Unfortunately, the beginning of this journey was marred by a dispute between the two friends who meant to perform it together. The occasion of their difference was the offer of John Mark to accompany them. No doubt when this young man saw Paul and Barnabas returning safe and sound from the undertaking which he had deserted, he recognized what a mistake he had made; and he now wished to retrieve his error by rejoining them. Barnabas naturally wished to take his nephew, but Paul absolutely refused. The one missionary, a man of easy kindliness, urged the duty of forgiveness and the effect which a rebuff might have on a beginner; while the other, full of zeal for God, represented the danger of making so sacred a work in any way dependent on one who could not be relied upon, for “confidence in an unfaithful man in time of trouble is like a broken tooth or a foot out of joint.” We cannot now tell which of them was in the right or if both were partly wrong. Both of them, at all events, suffered for it: Paul had to part in anger from the man to whom he probably owed more than to any other human being, and Barnabas were separated from the grandest spirit of the age.
They never met again. This was not due, however, to an unchristian continuation of their quarrel; the heat of passion soon cooled down and the old love returned. Paul mentions Barnabas with honor in his writings, and in the very last of his Epistles, he sends for Mark to come to him at Rome, expressly adding that he is profitable to him for ministry—the very thing he had disbelieved about him before. In the meantime, however, their difference separated them. They agreed to divide between them the region they had evangelized together. Barnabas and Mark went away to Cyprus, and Paul undertook to visit the churches on the mainland. As a traveling companion, he took with him Silas or Silvanus, in the place of Barnabas; and he had not proceeded far on his new journey when he met with one to take the place of Mark. This was Timothy, a convert he had made at Lystra in his first journey; he was youthful and gentle, and he continued a faithful companion and a constant comfort to the apostle to the end of his life.
In pursuance of the purpose with which he had set out, Paul commenced this journey by revisiting the churches in whose founding he had taken part. Beginning at Antioch and proceeding in a northwesterly direction, he did this work in Syria, Cilicia, and other parts, till he reached the center of Asia Minor, where the primary object of his journey was completed. But when a man is on the right road, all sorts of opportunities open up before him. When he had passed through the provinces which he had visited before, new desires to penetrate still farther began to fire his mind, and Providence opened up the way. He still went forward in the same direction through Phrygia and Galatia. Bithynia, a large province lying along the shore of the Black Sea, and Asia, a densely populated province in the west of Asia Minor, seemed to invite him and he wished to enter them. But the Spirit who guided his footsteps indicated, by some means unknown to us, that these provinces were shut to him in the meantime; and, pushing onward in the direction in which his divine Guide permitted him to go, he found himself at Troas, a town on the northwest coast of Asia Minor.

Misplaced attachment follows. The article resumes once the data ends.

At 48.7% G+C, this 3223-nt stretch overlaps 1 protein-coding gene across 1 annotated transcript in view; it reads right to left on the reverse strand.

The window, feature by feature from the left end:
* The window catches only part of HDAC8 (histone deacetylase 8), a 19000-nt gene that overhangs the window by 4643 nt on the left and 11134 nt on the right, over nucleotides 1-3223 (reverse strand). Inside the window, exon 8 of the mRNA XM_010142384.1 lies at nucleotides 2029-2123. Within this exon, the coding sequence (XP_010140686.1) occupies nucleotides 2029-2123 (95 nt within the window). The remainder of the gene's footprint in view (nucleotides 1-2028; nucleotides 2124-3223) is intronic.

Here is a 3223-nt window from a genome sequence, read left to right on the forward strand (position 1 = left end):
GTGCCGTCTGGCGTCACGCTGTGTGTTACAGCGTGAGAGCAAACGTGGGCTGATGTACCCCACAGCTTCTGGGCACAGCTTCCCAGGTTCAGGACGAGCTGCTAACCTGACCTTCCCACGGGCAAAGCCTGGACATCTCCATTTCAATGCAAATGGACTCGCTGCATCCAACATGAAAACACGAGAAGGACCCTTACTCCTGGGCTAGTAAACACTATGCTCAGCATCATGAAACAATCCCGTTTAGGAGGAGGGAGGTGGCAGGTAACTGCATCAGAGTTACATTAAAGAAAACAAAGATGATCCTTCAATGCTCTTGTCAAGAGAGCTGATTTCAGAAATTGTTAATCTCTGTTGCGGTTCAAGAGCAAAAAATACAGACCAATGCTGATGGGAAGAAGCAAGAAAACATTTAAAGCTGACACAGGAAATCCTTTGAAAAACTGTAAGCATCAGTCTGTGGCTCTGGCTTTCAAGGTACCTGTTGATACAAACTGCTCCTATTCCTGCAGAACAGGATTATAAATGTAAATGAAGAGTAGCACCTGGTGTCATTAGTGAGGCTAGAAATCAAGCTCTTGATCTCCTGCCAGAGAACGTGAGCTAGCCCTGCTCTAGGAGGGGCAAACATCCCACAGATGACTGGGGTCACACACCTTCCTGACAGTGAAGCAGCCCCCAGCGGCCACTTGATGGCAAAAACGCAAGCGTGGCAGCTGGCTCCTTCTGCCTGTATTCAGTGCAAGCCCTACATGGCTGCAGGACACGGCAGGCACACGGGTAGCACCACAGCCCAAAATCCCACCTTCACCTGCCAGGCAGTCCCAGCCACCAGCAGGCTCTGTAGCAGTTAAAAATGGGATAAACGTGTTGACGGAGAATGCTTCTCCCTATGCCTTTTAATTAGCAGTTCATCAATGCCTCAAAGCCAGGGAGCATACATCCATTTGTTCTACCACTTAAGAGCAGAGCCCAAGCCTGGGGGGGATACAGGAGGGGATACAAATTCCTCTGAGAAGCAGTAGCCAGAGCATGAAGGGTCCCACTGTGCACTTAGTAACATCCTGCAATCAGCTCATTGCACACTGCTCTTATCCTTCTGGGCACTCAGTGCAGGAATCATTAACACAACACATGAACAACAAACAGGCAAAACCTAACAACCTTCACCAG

Thus he had traveled from Antioch in the southeast to Troas in the northwest of Asia Minor, a distance as far as from Land’s End to John o’ Groat’s, evangelizing all the way. It must have taken months, perhaps even years. Yet of this long, laborious period, we possess no details whatever except such features of his intercourse with the Galatians as may be gathered from the Epistle to that church. The truth is that, thrilling as are the notices of Paul’s career given in the Acts, this record is a very limited and incomplete one due to space, and his life was far fuller of adventure, of labors and sufferings for Christ than even Luke’s narrative has helped us to appreciate. If Luke had listed everything that Paul experienced, it would have been many volumes, which was not Luke’s intention. The plan of the Acts is to tell only what was most novel and characteristic in each journey, while it passes over, for instance, all his repeated visits to the same scenes. There are thus great blanks in the history, which were in reality as full of interest as the portions of his life which are fully described. There is a startling proof of this in an Epistle which he wrote within the period covered by the Acts of the Apostles. His argument calling upon him to enumerate some of his outstanding adventures, “Are they ministers of Christ?” he asks, “I am more; in labors more abundant, in stripes above measure, in prisons more frequent, in deaths oft. Of the Jews, five times received I forty stripes save one. Thrice was I beaten with rods. Once was I stoned. Thrice I suffered shipwreck. A night and a day have I been in the deep. In journeyings often, in perils of waters, in perils of robbers, in perils by mine own countrymen, in perils by the heathen, in perils in the city, in perils in the wilderness, in perils in the sea, in perils among false brethren; in weariness and painfulness, in watchings often, in hunger and thirst, in fastings often, in cold and nakedness.” Now, of the items of this extraordinary catalogue the book of Acts mentions very few: of the five Jewish scourgings it notices not one, of the three Roman beatings only one; the one stoning it records, but not one of the three shipwrecks, for the shipwreck so fully detailed in the Acts happened later. It was no part of the design of Luke to exaggerate the figure of the hero he was painting; his brief and modest narrative comes far short even of the reality; and, as we pass over the few simple words into which he condenses the story of months or years, our imagination requires to be busy, filling up the outline with toils and pains at least equal to those whose memory he has preserved.